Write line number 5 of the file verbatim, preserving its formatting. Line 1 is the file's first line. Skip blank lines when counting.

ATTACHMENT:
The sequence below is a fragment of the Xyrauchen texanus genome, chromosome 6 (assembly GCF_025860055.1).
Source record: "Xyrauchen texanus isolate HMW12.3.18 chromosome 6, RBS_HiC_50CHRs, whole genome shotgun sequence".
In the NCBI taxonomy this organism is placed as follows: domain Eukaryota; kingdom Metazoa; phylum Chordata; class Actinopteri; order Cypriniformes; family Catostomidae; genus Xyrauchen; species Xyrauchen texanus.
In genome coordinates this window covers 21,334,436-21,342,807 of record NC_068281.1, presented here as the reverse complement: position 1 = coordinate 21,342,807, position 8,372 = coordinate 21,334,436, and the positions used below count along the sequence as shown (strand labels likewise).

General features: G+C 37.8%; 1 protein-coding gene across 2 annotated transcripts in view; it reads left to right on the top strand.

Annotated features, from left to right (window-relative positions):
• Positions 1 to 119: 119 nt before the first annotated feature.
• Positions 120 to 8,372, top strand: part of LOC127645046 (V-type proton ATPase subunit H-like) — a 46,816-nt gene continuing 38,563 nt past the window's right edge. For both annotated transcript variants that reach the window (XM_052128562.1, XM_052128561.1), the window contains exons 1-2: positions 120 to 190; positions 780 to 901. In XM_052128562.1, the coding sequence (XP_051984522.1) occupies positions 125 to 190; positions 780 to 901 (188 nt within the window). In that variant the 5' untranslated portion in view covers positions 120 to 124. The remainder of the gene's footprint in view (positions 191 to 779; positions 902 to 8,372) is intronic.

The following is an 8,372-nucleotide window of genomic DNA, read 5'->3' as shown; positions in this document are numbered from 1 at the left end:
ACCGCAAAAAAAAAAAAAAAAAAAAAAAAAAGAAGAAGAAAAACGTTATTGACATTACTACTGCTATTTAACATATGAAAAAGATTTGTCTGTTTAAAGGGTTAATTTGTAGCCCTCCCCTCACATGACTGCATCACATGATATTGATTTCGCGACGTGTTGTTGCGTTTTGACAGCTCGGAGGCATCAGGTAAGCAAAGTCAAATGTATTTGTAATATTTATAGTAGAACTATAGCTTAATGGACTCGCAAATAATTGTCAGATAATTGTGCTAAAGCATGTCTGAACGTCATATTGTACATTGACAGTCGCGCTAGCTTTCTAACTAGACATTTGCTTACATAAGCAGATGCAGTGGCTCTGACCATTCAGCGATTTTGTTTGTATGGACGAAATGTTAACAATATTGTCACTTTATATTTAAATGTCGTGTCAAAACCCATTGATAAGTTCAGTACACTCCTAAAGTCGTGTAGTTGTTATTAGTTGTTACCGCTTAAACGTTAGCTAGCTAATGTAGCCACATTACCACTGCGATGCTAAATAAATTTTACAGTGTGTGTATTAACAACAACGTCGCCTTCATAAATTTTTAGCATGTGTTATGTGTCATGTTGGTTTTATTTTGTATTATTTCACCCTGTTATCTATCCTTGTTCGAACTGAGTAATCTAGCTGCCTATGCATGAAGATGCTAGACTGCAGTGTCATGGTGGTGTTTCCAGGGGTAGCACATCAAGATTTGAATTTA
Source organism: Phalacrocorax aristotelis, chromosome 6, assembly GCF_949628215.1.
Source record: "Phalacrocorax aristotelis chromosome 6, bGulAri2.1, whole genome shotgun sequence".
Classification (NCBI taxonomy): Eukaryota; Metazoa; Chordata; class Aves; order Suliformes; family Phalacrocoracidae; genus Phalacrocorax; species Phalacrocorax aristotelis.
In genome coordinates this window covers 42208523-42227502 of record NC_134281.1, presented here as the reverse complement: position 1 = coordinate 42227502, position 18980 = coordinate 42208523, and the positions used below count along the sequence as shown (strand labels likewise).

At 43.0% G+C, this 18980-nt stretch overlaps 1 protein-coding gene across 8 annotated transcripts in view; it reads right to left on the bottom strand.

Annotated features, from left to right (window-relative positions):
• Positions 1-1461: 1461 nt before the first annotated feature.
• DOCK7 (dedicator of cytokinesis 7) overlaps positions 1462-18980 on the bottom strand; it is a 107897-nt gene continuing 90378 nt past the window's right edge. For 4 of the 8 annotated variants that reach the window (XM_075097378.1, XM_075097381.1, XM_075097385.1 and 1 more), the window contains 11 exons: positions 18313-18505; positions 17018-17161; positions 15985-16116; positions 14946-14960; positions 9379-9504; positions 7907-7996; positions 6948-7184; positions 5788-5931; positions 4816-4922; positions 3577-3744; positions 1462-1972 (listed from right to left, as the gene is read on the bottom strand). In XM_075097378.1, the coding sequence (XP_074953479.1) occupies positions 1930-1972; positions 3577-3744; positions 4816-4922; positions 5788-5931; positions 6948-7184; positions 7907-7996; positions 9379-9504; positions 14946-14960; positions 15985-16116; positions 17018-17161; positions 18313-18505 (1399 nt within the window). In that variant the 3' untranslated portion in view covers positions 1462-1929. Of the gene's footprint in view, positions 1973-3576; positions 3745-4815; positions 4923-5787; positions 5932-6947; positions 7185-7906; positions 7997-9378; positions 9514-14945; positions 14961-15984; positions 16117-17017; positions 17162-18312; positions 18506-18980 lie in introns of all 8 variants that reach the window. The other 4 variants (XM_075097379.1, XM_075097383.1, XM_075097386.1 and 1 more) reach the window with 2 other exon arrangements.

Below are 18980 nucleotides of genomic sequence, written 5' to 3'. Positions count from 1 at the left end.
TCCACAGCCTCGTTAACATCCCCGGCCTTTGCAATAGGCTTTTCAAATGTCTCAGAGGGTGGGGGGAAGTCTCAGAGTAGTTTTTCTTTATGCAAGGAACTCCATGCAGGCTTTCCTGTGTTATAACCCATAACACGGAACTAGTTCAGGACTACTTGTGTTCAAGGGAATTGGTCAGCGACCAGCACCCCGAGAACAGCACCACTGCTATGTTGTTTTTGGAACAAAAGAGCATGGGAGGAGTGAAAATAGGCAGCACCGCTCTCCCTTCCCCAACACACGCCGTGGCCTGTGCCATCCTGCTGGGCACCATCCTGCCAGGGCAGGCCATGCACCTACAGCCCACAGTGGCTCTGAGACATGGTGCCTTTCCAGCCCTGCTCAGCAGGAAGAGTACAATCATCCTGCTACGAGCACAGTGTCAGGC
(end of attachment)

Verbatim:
General features: G+C 37.8%; 1 protein-coding gene across 2 annotated transcripts in view; it reads left to right on the top strand.